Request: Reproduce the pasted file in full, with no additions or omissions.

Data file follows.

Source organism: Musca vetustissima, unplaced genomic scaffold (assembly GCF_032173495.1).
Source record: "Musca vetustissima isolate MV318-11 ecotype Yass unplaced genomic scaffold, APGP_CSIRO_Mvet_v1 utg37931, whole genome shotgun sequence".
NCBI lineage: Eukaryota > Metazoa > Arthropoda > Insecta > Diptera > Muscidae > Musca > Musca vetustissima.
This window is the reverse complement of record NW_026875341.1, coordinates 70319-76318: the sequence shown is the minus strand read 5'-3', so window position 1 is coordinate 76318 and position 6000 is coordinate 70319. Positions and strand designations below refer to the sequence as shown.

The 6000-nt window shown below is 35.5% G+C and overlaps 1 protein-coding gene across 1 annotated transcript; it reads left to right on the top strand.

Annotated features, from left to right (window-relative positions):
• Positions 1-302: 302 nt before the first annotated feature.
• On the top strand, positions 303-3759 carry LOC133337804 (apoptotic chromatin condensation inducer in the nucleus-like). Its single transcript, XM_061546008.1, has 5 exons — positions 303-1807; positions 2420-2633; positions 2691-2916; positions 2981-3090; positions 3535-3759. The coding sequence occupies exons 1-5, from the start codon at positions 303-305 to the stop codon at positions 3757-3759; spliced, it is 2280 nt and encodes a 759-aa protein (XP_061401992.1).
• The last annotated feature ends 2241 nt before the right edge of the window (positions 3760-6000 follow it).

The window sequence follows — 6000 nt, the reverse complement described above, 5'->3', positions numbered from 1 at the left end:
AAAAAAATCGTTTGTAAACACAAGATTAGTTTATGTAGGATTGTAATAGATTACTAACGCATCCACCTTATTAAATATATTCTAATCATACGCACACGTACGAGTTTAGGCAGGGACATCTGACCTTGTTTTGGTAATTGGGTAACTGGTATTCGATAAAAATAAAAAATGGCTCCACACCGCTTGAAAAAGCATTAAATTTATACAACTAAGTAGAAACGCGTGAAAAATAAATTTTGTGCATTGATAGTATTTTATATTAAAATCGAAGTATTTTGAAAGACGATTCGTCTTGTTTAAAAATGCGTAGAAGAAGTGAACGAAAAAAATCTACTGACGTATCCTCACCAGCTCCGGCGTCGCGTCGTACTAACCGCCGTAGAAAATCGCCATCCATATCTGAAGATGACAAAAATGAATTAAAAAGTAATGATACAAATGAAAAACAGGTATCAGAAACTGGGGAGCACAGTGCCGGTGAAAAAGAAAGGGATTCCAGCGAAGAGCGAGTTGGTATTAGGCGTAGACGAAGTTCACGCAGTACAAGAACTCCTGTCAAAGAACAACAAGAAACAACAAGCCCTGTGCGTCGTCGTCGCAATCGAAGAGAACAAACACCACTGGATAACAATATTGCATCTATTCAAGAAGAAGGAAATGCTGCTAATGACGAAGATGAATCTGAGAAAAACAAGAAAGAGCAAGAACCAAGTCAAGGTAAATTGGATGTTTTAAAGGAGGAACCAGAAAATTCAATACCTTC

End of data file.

Source organism: Musca vetustissima, unplaced genomic scaffold (assembly GCF_032173495.1).
Source record: "Musca vetustissima isolate MV318-11 ecotype Yass unplaced genomic scaffold, APGP_CSIRO_Mvet_v1 utg37931, whole genome shotgun sequence".
NCBI lineage: Eukaryota > Metazoa > Arthropoda > Insecta > Diptera > Muscidae > Musca > Musca vetustissima.
This window is the reverse complement of record NW_026875341.1, coordinates 70319-76318: the sequence shown is the minus strand read 5'-3', so window position 1 is coordinate 76318 and position 6000 is coordinate 70319. Positions and strand designations below refer to the sequence as shown.

The 6000-nt window shown below is 35.5% G+C and overlaps 1 protein-coding gene across 1 annotated transcript; it reads left to right on the top strand.

Annotated features, from left to right (window-relative positions):
• Positions 1-302: 302 nt before the first annotated feature.
• On the top strand, positions 303-3759 carry LOC133337804 (apoptotic chromatin condensation inducer in the nucleus-like). Its single transcript, XM_061546008.1, has 5 exons — positions 303-1807; positions 2420-2633; positions 2691-2916; positions 2981-3090; positions 3535-3759. The coding sequence occupies exons 1-5, from the start codon at positions 303-305 to the stop codon at positions 3757-3759; spliced, it is 2280 nt and encodes a 759-aa protein (XP_061401992.1).
• The last annotated feature ends 2241 nt before the right edge of the window (positions 3760-6000 follow it).

The window sequence follows — 6000 nt, the reverse complement described above, 5'->3', positions numbered from 1 at the left end:
AAAAAAATCGTTTGTAAACACAAGATTAGTTTATGTAGGATTGTAATAGATTACTAACGCATCCACCTTATTAAATATATTCTAATCATACGCACACGTACGAGTTTAGGCAGGGACATCTGACCTTGTTTTGGTAATTGGGTAACTGGTATTCGATAAAAATAAAAAATGGCTCCACACCGCTTGAAAAAGCATTAAATTTATACAACTAAGTAGAAACGCGTGAAAAATAAATTTTGTGCATTGATAGTATTTTATATTAAAATCGAAGTATTTTGAAAGACGATTCGTCTTGTTTAAAAATGCGTAGAAGAAGTGAACGAAAAAAATCTACTGACGTATCCTCACCAGCTCCGGCGTCGCGTCGTACTAACCGCCGTAGAAAATCGCCATCCATATCTGAAGATGACAAAAATGAATTAAAAAGTAATGATACAAATGAAAAACAGGTATCAGAAACTGGGGAGCACAGTGCCGGTGAAAAAGAAAGGGATTCCAGCGAAGAGCGAGTTGGTATTAGGCGTAGACGAAGTTCACGCAGTACAAGAACTCCTGTCAAAGAACAACAAGAAACAACAAGCCCTGTGCGTCGTCGTCGCAATCGAAGAGAACAAACACCACTGGATAACAATATTGCATCTATTCAAGAAGAAGGAAATGCTGCTAATGACGAAGATGAATCTGAGAAAAACAAGAAAGAGCAAGAACCAAGTCAAGGTAAATTGGATGTTTTAAAGGAGGAACCAGAAAATTCAATACCTTC